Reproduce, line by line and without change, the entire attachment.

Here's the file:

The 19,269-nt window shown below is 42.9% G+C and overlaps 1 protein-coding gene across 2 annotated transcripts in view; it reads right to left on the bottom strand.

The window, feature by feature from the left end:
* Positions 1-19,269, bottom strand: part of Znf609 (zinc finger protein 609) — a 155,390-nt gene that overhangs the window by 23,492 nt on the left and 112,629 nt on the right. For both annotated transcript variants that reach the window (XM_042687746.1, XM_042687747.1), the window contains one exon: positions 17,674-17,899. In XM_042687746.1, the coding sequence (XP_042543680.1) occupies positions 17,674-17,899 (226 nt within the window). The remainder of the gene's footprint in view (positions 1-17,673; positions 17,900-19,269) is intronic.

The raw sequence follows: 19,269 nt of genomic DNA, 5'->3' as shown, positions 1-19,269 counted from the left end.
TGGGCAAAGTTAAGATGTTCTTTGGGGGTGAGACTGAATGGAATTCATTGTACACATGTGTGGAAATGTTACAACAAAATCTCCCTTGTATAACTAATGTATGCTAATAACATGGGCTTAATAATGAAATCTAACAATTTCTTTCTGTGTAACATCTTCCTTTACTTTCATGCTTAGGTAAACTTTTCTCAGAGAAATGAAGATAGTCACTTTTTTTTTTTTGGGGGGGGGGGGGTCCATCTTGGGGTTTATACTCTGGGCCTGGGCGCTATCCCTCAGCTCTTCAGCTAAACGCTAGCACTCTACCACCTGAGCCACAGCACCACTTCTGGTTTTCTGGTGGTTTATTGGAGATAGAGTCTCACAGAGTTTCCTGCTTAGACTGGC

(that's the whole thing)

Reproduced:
The 19,269-nt window shown below is 42.9% G+C and overlaps 1 protein-coding gene across 2 annotated transcripts in view; it reads right to left on the bottom strand.

The window, feature by feature from the left end:
* Positions 1-19,269, bottom strand: part of Znf609 (zinc finger protein 609) — a 155,390-nt gene that overhangs the window by 23,492 nt on the left and 112,629 nt on the right. For both annotated transcript variants that reach the window (XM_042687746.1, XM_042687747.1), the window contains one exon: positions 17,674-17,899. In XM_042687746.1, the coding sequence (XP_042543680.1) occupies positions 17,674-17,899 (226 nt within the window). The remainder of the gene's footprint in view (positions 1-17,673; positions 17,900-19,269) is intronic.

The raw sequence follows: 19,269 nt of genomic DNA, 5'->3' as shown, positions 1-19,269 counted from the left end.
TGGGCAAAGTTAAGATGTTCTTTGGGGGTGAGACTGAATGGAATTCATTGTACACATGTGTGGAAATGTTACAACAAAATCTCCCTTGTATAACTAATGTATGCTAATAACATGGGCTTAATAATGAAATCTAACAATTTCTTTCTGTGTAACATCTTCCTTTACTTTCATGCTTAGGTAAACTTTTCTCAGAGAAATGAAGATAGTCACTTTTTTTTTTTTGGGGGGGGGGGGGTCCATCTTGGGGTTTATACTCTGGGCCTGGGCGCTATCCCTCAGCTCTTCAGCTAAACGCTAGCACTCTACCACCTGAGCCACAGCACCACTTCTGGTTTTCTGGTGGTTTATTGGAGATAGAGTCTCACAGAGTTTCCTGCTTAGACTGGC